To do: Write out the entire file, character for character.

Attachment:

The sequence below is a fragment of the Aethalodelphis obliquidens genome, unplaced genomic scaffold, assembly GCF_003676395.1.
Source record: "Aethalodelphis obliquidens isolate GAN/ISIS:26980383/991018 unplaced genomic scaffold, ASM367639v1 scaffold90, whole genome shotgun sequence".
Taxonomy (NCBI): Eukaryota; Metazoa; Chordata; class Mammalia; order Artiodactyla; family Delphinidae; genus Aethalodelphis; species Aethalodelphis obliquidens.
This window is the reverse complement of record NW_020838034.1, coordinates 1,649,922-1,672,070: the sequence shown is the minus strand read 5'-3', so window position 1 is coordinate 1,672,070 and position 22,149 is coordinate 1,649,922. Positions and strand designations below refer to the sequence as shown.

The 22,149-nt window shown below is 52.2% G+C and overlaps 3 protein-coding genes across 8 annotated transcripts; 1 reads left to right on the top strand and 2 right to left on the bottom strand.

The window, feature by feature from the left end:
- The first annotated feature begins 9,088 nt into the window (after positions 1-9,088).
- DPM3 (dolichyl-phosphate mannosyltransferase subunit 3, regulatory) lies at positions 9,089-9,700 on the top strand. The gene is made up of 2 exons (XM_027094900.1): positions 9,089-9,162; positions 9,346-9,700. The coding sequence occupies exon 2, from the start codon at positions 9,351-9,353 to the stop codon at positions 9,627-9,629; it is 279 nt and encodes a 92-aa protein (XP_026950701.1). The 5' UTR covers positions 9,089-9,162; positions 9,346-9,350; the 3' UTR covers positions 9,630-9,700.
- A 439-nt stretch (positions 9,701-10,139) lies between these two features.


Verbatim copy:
The sequence below is a fragment of the Aethalodelphis obliquidens genome, unplaced genomic scaffold, assembly GCF_003676395.1.
Source record: "Aethalodelphis obliquidens isolate GAN/ISIS:26980383/991018 unplaced genomic scaffold, ASM367639v1 scaffold90, whole genome shotgun sequence".
Taxonomy (NCBI): Eukaryota; Metazoa; Chordata; class Mammalia; order Artiodactyla; family Delphinidae; genus Aethalodelphis; species Aethalodelphis obliquidens.
This window is the reverse complement of record NW_020838034.1, coordinates 1,649,922-1,672,070: the sequence shown is the minus strand read 5'-3', so window position 1 is coordinate 1,672,070 and position 22,149 is coordinate 1,649,922. Positions and strand designations below refer to the sequence as shown.

The 22,149-nt window shown below is 52.2% G+C and overlaps 3 protein-coding genes across 8 annotated transcripts; 1 reads left to right on the top strand and 2 right to left on the bottom strand.

The window, feature by feature from the left end:
- The first annotated feature begins 9,088 nt into the window (after positions 1-9,088).
- DPM3 (dolichyl-phosphate mannosyltransferase subunit 3, regulatory) lies at positions 9,089-9,700 on the top strand. The gene is made up of 2 exons (XM_027094900.1): positions 9,089-9,162; positions 9,346-9,700. The coding sequence occupies exon 2, from the start codon at positions 9,351-9,353 to the stop codon at positions 9,627-9,629; it is 279 nt and encodes a 92-aa protein (XP_026950701.1). The 5' UTR covers positions 9,089-9,162; positions 9,346-9,350; the 3' UTR covers positions 9,630-9,700.
- A 439-nt stretch (positions 9,701-10,139) lies between these two features.